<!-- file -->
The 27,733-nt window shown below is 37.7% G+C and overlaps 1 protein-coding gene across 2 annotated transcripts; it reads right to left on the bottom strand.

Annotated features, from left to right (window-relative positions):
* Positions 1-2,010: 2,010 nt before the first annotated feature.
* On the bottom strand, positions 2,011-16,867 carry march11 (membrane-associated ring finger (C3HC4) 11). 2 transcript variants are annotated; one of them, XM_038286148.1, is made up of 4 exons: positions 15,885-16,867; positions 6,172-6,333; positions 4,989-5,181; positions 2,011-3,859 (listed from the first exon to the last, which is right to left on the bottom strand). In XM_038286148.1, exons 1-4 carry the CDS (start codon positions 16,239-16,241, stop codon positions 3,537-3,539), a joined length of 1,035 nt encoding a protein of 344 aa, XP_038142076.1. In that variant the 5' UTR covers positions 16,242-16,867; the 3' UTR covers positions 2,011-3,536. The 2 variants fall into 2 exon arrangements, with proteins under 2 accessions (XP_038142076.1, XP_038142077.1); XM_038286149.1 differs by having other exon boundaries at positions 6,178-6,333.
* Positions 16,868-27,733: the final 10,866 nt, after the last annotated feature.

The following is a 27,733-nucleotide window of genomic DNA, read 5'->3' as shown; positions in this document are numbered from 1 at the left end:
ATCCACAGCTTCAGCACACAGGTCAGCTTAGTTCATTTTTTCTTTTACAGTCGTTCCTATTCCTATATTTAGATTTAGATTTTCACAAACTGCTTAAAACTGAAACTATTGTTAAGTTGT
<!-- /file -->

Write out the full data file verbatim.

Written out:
The 27,733-nt window shown below is 37.7% G+C and overlaps 1 protein-coding gene across 2 annotated transcripts; it reads right to left on the bottom strand.

Annotated features, from left to right (window-relative positions):
* Positions 1-2,010: 2,010 nt before the first annotated feature.
* On the bottom strand, positions 2,011-16,867 carry march11 (membrane-associated ring finger (C3HC4) 11). 2 transcript variants are annotated; one of them, XM_038286148.1, is made up of 4 exons: positions 15,885-16,867; positions 6,172-6,333; positions 4,989-5,181; positions 2,011-3,859 (listed from the first exon to the last, which is right to left on the bottom strand). In XM_038286148.1, exons 1-4 carry the CDS (start codon positions 16,239-16,241, stop codon positions 3,537-3,539), a joined length of 1,035 nt encoding a protein of 344 aa, XP_038142076.1. In that variant the 5' UTR covers positions 16,242-16,867; the 3' UTR covers positions 2,011-3,536. The 2 variants fall into 2 exon arrangements, with proteins under 2 accessions (XP_038142076.1, XP_038142077.1); XM_038286149.1 differs by having other exon boundaries at positions 6,178-6,333.
* Positions 16,868-27,733: the final 10,866 nt, after the last annotated feature.

The following is a 27,733-nucleotide window of genomic DNA, read 5'->3' as shown; positions in this document are numbered from 1 at the left end:
ATCCACAGCTTCAGCACACAGGTCAGCTTAGTTCATTTTTTCTTTTACAGTCGTTCCTATTCCTATATTTAGATTTAGATTTTCACAAACTGCTTAAAACTGAAACTATTGTTAAGTTGT